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Root to Rise: Following the History of Mindfulness Back to its Source

The history of mindfulness practice is long and layered, but what can its past teach us about how to live in the present?
by Amy Leonard | Jul 31 2020

A quick look at Google Trends shows that searches for ‘mindfulness’ have been steadily increasing since the early aughts, but the practice itself is far from a modern invention. Mindfulness goes back BCE — not just BG (Before Google) — but there’s no denying that the internet has helped what was once considered an alternative practice enter the mainstream consciousness.

history of mindfulness

Its recent rise to popularity has been so successful that it’s now a pretty bankable term to attach to any product for which you’re seeing ads on Instagram. However, the root of the practice is far more about acceptance than accumulation.

To understand where mindfulness has come from, let’s trace back along its path to explore the history of mindfulness and how it has changed and evolved since it first began to be practiced at least 2,500 years ago.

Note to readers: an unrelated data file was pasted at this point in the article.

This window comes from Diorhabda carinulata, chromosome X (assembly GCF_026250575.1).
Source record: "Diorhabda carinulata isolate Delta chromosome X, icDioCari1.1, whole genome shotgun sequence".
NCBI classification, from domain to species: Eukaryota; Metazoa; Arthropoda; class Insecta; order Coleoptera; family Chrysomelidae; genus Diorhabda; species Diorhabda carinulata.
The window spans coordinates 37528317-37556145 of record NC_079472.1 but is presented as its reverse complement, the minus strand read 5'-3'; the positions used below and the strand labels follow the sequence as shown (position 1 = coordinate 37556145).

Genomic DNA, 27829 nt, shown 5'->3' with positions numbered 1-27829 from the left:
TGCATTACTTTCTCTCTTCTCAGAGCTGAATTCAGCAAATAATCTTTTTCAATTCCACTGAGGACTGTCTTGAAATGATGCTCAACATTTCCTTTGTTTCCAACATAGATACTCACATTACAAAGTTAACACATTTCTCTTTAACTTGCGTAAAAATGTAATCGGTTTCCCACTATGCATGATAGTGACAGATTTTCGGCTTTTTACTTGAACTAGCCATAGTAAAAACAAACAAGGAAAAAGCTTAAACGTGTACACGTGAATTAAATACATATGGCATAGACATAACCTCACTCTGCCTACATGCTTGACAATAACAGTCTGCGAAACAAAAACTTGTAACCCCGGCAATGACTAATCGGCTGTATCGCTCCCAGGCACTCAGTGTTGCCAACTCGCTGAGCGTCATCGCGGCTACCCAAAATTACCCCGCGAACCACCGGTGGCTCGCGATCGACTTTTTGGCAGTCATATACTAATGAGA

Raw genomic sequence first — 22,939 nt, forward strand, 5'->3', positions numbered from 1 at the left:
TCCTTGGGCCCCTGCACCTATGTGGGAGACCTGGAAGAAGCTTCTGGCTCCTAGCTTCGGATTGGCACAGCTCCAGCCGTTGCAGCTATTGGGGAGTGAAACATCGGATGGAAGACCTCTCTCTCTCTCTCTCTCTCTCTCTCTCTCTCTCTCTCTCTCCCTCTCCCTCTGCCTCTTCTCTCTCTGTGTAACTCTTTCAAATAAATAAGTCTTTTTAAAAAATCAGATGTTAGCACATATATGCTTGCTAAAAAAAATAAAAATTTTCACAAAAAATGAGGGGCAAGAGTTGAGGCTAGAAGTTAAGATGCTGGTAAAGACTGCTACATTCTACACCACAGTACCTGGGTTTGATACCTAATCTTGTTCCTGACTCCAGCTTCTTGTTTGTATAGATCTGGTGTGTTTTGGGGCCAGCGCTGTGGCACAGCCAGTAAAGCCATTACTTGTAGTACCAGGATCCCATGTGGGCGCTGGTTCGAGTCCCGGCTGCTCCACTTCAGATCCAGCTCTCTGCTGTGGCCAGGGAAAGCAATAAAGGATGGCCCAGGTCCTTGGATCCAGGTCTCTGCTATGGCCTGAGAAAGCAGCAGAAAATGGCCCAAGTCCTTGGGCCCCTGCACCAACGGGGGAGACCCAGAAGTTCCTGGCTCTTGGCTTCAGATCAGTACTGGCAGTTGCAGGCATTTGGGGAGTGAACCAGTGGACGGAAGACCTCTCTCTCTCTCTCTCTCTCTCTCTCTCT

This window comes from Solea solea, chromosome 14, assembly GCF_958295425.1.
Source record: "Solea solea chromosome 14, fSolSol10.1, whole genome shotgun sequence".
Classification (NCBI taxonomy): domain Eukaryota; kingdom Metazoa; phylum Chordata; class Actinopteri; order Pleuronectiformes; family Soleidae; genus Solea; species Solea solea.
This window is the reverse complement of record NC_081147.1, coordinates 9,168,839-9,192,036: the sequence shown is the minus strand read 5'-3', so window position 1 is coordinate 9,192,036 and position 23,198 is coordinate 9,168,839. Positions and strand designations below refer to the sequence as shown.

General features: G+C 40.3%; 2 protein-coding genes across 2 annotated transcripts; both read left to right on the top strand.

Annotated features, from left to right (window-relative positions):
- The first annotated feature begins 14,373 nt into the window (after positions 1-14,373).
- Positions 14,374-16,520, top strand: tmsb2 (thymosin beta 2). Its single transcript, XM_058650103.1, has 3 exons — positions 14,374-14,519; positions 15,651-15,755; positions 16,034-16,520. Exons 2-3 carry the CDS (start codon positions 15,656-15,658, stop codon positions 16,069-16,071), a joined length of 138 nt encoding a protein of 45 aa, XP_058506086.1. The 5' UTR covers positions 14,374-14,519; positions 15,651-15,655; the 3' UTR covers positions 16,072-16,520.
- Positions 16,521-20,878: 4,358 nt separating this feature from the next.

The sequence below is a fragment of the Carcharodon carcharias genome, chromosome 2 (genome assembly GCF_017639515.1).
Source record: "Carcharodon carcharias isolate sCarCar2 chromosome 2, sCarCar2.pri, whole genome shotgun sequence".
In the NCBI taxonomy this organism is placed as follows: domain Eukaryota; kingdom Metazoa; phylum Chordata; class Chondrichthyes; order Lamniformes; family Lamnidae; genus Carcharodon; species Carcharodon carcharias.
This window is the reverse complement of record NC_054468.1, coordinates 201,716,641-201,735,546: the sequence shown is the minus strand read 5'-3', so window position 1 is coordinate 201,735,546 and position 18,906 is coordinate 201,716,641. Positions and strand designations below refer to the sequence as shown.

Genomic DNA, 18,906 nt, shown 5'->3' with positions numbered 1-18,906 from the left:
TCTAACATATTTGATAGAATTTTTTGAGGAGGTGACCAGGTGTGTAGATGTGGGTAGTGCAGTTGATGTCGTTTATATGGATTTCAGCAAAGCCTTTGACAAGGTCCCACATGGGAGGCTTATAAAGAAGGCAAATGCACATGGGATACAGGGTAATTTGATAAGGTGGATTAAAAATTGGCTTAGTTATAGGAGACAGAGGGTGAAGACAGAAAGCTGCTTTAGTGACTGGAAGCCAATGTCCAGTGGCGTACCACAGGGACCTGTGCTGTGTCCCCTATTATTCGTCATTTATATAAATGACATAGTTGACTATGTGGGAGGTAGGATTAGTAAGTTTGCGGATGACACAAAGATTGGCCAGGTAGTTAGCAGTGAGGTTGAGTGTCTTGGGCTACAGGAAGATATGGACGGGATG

Mindfulness in Hinduism

Though it’s commonly thought that the origins of mindfulness practice lies in Buddhism, the history of mindfulness actually goes much further back than that and can be linked to the yogic practices of the Hindu people. According to most scholars, the Hindu religion is believed to have begun somewhere between 2300BC and 1500BC in the Indus Valley, near modern-day Pakistan, therefore preceding Buddhism — and therefore, Buddha himself — by a long shot.